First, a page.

Three Great Staycation Ideas

Three Great Staycation Ideas

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Updated on May 21, 2010

School is out soon and kids are home for the summer! Your family, like many others, may be tightening its budget and foregoing travel plans. But you can still have a fun and interesting summer by planning a family staycation. Not sure where to begin? Here are three great family staycation ideas to get you started.

Staycation One: Library Week

Library Week goes beyond visiting the library each day. During Library Week you and your children will explore different genres of writing and develop an enhanced appreciation of the written word. Libraries are comfortable places to read and enjoy the books your children find. Spend a few hours at the library each morning of this staycation and plan related activities for the afternoon after lunch.


Browse the Fantasy section of your local library. Look for materials about faeries, monsters, dragons, magic and wizards.

After lunch, challenge your children to tell a fantasy story of her own. Spread out art paper so she can paint a fantasy scene. The scene can be her own fantasy story or her favorite story from the library.

Or, Build Your Own Castle!


Look for “whodunits” in the Mystery section. Suggestions for good children’s mystery books include:

  • Sammy Keyes Mysteries by Wendelin Van Draanen. Her first Sammy Keyes Mystery, Sammy Keyes and the Hotel Thief won the Edgar Award for the Best Children's Mystery, 1998.
  • The classic Encyclopedia Brown series by Donald J. Sobol
  • Boxcar Children Mysteries by Gertrude Chandler Warner

There are many more to find and choose from. After lunch, gather some of your child’s friends for a Mystery Solving Game.


Get the whole family involved for this one, and have each person research an interesting person from history.  That night, host a Founding Father’s Feast!


Today is about reading humor, comedy, and funny comic books. Children will be inspired to draw their own comic strips at home. Check out these comic strip activities to do at home:

Create a Comic Strip

Write a Comic Strip Adventure!

Write Another A.J. and C.K. Adventure


Read a variety of children’s poems. Shel Silverstein’s books are popular and fun. At the library, expose your children to different types of poetry including haiku, sonnets, and free verse. Then, at home host a Poetry Party:

Staycation Two: Staycamping

If you have a backyard and live in an area with some walking trails, this is the perfect staycation.

Suggested Materials:

  • Maps of local walking trails
  • Compass
  • Sturdy walking shoes
  • Water bottles
  • Camera
  • Small backpacks or book bags
  • Pup tent, blankets, and sleeping bags.

A compass is not necessary but using one adds to the fun. Choose three to five area trails for this week, and go on one hike per day. On Monday, show your children the compass and how it always points North. Practice using the compass in your yard; hand one child the compass and instruct him to walk East, now West, etc. Do this for each child. On the trail, allow the children to take turns holding the compass. Talk to your children about the parts of a map, including the key, the legend, and help them learn to read the map as you walk on the trail. Point out landmarks that are on the map as you pass them.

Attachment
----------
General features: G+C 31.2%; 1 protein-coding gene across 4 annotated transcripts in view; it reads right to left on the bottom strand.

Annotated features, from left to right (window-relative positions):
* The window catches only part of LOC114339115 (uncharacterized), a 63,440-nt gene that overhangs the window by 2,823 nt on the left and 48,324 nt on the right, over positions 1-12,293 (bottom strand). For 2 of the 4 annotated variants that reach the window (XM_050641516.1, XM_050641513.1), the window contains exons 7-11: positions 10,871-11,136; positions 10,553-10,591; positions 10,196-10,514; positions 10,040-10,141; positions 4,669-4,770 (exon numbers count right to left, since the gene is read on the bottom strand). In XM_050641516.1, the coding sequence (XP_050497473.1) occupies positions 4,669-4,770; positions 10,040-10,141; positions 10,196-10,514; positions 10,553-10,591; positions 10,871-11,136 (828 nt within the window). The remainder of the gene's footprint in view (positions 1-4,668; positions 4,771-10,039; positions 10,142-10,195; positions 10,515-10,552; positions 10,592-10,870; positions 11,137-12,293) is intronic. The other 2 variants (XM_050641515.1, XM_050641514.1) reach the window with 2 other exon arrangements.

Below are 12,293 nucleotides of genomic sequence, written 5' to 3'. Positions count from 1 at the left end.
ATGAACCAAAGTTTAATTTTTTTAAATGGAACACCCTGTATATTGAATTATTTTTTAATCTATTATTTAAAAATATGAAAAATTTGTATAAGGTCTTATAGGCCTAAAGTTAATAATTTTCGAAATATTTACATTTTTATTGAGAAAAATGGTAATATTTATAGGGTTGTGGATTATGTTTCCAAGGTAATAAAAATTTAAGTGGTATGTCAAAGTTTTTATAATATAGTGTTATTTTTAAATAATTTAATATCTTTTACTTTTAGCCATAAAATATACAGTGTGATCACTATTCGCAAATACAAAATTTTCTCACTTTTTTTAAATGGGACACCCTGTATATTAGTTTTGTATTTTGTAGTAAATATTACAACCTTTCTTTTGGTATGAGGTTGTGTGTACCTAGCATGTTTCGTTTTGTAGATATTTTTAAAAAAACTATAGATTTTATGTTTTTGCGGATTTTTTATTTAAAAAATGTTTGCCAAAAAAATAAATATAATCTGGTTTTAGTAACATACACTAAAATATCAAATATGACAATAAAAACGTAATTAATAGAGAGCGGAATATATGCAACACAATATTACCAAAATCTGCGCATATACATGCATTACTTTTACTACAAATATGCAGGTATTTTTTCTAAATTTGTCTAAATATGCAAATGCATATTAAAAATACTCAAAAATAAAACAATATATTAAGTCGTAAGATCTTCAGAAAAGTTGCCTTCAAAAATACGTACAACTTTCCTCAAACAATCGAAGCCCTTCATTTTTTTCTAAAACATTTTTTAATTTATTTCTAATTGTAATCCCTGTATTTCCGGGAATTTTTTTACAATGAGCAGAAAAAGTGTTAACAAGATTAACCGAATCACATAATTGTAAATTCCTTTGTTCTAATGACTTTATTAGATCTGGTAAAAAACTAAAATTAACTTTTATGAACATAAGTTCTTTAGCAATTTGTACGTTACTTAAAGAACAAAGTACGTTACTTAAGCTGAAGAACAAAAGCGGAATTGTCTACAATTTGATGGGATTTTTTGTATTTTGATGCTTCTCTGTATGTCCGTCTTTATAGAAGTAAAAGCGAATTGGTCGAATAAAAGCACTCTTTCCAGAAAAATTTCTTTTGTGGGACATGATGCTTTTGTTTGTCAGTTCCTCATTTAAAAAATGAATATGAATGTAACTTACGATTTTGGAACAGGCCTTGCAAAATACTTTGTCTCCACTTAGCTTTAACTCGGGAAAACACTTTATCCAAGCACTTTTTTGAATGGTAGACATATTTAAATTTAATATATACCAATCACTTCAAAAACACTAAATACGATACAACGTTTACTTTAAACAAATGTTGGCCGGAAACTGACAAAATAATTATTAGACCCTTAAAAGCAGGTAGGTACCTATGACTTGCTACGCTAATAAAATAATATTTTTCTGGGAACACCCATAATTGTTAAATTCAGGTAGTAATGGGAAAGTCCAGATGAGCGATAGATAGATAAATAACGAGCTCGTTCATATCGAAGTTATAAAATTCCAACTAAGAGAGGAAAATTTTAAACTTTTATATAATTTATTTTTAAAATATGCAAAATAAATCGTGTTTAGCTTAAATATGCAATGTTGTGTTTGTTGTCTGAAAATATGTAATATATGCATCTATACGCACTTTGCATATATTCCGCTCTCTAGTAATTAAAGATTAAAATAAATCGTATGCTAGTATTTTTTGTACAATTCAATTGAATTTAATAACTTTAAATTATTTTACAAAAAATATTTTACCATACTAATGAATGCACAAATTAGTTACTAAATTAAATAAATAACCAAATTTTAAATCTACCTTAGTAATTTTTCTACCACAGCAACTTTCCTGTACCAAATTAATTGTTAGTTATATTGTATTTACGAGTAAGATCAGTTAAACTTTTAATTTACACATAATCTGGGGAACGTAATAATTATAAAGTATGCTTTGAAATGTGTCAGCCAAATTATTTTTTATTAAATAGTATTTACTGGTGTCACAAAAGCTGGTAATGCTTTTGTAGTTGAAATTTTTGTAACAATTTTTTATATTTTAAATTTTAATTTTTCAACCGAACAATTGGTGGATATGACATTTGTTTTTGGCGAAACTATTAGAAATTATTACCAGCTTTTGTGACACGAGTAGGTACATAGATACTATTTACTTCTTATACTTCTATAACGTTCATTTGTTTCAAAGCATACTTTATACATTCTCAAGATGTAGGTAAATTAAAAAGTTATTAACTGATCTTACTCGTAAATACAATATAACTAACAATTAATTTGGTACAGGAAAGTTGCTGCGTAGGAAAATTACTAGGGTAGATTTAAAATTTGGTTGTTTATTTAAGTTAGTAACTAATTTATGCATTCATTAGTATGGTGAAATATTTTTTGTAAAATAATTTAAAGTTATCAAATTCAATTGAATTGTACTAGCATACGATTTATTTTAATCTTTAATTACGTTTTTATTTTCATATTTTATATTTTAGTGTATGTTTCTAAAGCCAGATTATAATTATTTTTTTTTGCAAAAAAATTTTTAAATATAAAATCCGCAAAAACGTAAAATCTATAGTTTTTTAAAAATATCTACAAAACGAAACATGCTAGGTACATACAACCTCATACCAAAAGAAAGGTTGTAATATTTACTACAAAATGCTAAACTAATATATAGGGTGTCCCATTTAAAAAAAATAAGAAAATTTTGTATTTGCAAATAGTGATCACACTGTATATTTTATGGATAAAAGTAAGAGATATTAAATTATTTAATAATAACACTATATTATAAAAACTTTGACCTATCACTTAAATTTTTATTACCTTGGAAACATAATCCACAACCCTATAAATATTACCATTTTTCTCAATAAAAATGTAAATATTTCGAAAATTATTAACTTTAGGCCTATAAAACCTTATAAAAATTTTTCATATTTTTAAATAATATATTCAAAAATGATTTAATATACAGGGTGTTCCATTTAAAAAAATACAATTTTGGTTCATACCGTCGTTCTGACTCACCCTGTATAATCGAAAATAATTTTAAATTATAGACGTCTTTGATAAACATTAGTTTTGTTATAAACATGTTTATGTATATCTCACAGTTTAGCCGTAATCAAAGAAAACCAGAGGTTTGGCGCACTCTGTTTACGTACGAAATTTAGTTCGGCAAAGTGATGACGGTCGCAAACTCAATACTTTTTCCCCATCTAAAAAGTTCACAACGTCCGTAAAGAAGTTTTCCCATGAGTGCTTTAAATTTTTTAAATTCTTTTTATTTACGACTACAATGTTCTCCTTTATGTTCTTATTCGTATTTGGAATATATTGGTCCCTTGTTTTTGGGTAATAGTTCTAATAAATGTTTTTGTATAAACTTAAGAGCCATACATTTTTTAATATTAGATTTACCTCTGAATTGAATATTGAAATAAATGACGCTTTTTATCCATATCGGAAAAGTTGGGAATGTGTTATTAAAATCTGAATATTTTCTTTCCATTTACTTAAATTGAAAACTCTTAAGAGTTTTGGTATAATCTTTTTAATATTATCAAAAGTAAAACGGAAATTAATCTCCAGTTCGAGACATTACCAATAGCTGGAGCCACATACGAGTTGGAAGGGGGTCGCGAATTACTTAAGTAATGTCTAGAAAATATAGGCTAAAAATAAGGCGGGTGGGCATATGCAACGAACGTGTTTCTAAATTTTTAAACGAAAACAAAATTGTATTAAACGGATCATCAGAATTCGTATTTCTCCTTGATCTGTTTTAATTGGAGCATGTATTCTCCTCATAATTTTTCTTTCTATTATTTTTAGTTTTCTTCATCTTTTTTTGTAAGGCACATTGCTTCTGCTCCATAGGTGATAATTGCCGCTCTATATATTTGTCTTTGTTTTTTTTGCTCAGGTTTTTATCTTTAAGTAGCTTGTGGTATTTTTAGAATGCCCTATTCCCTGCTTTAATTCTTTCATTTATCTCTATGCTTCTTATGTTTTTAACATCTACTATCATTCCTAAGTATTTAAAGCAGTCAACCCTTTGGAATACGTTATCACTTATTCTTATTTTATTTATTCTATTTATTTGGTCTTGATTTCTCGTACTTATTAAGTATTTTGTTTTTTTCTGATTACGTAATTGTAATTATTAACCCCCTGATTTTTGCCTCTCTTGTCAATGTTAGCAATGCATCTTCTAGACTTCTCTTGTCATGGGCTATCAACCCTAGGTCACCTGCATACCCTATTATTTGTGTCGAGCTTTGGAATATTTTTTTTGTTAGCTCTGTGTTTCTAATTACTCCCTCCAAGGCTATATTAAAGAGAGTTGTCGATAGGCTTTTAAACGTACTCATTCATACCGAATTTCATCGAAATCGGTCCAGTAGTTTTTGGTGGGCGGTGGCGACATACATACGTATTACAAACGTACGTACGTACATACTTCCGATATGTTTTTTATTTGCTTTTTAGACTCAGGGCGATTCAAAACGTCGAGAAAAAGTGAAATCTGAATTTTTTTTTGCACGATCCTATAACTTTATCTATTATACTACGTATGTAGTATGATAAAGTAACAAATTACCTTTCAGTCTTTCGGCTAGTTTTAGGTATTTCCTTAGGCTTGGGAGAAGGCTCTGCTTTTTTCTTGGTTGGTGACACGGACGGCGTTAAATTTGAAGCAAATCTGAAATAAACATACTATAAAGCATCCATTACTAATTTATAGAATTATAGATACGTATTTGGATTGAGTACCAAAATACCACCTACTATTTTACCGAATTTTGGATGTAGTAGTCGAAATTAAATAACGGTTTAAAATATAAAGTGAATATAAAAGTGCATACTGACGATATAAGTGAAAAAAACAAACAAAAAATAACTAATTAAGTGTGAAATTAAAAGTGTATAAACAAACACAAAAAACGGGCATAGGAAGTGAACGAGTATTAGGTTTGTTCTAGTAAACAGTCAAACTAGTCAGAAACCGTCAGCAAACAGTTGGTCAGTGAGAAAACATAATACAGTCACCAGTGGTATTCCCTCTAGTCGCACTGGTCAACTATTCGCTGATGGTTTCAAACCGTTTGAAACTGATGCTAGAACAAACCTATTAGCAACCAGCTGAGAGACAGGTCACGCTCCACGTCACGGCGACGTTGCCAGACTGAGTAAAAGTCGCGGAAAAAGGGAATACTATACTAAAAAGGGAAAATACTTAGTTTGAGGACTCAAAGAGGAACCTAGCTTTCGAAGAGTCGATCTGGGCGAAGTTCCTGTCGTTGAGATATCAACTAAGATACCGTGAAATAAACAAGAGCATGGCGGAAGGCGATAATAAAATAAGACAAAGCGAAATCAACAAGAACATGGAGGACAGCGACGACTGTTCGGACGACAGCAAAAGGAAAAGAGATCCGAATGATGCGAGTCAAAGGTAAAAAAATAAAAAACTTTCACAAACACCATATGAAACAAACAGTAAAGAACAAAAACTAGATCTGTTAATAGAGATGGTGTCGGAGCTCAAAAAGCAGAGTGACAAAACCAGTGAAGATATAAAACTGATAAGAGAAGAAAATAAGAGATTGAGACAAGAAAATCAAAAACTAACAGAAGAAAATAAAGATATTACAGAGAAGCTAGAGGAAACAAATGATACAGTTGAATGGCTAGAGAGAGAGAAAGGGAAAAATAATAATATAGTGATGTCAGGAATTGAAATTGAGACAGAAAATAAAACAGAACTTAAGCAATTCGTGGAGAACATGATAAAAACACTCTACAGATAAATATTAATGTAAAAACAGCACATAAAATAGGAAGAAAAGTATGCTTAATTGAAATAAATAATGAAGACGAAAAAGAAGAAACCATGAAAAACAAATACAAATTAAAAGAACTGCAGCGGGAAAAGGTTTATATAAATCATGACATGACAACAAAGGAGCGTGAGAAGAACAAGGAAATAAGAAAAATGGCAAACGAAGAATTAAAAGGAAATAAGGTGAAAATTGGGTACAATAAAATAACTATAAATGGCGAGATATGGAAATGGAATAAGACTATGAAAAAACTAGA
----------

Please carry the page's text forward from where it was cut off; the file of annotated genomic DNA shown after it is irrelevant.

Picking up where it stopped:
On each day that your family goes for a hike, pack portable lunches and water bottles. Carry them in daypacks or book bags, just as you would if you were staying away from home.


Bring along a nature journal in which your child can write notes about plants and animals. Bring colored pencils with which to make colorful drawings of the scenery. Take photographs of interesting things that you see so that you can research them later on.


Compile a list of things the children will likely find on the trail. Some things may be collected and placed in a paper bag, others should be noticed and marked off on a list.

Things to collect:

  1. A colorful rock
  2. A feather
  3. One pinecone
  4. One acorn

Things to notice:

  1. Growing mushrooms (do not pick)
  2. Moss on a rock
  3. A bird’s nest
  4. Birds
  5. Frogs or toads.

At the end of the day, ask your children what they liked about the things they found.


Challenge your children to identify different trees on your hike. Write down similarities and differences among the various trees. Take note of how you can tell which type of tree you are identifying. Later, look up any trees that you could not identify.


Listen and look for birds while hiking and enjoying the great outdoors. See how many different types you can find. Take notes about the kinds of birds and their individual characteristics.


Choose a hike to an area with a pond, lake, or river. Young children are mesmerized by picking up small rocks and dropping them in the water. Notice with little ones the sound that the rock makes, “plunk!” Also discuss that the rock is causing ripples in the water.

Older children will enjoy the opportunity to hone their rock skipping skills. Look for flat rocks (or rocks with a flat side) and hold them like a tiny frisbee. Hold the rock perpendicular to the water. Reach back and put spin on the rock as you let it fly forward. See how many times you can make one rock skip on the water.

To make this week complete, set up a pup tent or temporary shelter in the backyard. On a warm summer evening, simply laying blankets on the ground under sleeping bags may be sufficient and your family will enjoy going to sleep under the stars.

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